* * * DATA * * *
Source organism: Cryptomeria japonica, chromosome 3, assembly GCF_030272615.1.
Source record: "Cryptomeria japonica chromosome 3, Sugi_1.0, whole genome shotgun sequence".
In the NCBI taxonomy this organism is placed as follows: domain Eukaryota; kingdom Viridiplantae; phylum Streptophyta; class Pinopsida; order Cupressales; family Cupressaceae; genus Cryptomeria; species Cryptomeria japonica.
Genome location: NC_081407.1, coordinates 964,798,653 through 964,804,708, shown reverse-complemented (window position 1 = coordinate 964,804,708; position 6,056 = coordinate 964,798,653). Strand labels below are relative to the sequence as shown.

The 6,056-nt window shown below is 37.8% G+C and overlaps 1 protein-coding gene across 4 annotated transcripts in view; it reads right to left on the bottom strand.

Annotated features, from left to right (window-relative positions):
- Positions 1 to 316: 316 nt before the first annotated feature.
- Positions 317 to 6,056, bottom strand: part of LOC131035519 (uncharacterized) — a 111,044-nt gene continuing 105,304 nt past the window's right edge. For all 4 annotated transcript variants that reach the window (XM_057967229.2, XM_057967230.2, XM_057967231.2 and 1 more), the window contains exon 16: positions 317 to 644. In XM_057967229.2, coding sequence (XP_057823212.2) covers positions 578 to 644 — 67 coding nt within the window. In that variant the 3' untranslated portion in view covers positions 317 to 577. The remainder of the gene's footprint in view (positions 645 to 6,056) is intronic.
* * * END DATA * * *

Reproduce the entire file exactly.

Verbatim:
Source organism: Cryptomeria japonica, chromosome 3, assembly GCF_030272615.1.
Source record: "Cryptomeria japonica chromosome 3, Sugi_1.0, whole genome shotgun sequence".
In the NCBI taxonomy this organism is placed as follows: domain Eukaryota; kingdom Viridiplantae; phylum Streptophyta; class Pinopsida; order Cupressales; family Cupressaceae; genus Cryptomeria; species Cryptomeria japonica.
Genome location: NC_081407.1, coordinates 964,798,653 through 964,804,708, shown reverse-complemented (window position 1 = coordinate 964,804,708; position 6,056 = coordinate 964,798,653). Strand labels below are relative to the sequence as shown.

The 6,056-nt window shown below is 37.8% G+C and overlaps 1 protein-coding gene across 4 annotated transcripts in view; it reads right to left on the bottom strand.

Annotated features, from left to right (window-relative positions):
- Positions 1 to 316: 316 nt before the first annotated feature.
- Positions 317 to 6,056, bottom strand: part of LOC131035519 (uncharacterized) — a 111,044-nt gene continuing 105,304 nt past the window's right edge. For all 4 annotated transcript variants that reach the window (XM_057967229.2, XM_057967230.2, XM_057967231.2 and 1 more), the window contains exon 16: positions 317 to 644. In XM_057967229.2, coding sequence (XP_057823212.2) covers positions 578 to 644 — 67 coding nt within the window. In that variant the 3' untranslated portion in view covers positions 317 to 577. The remainder of the gene's footprint in view (positions 645 to 6,056) is intronic.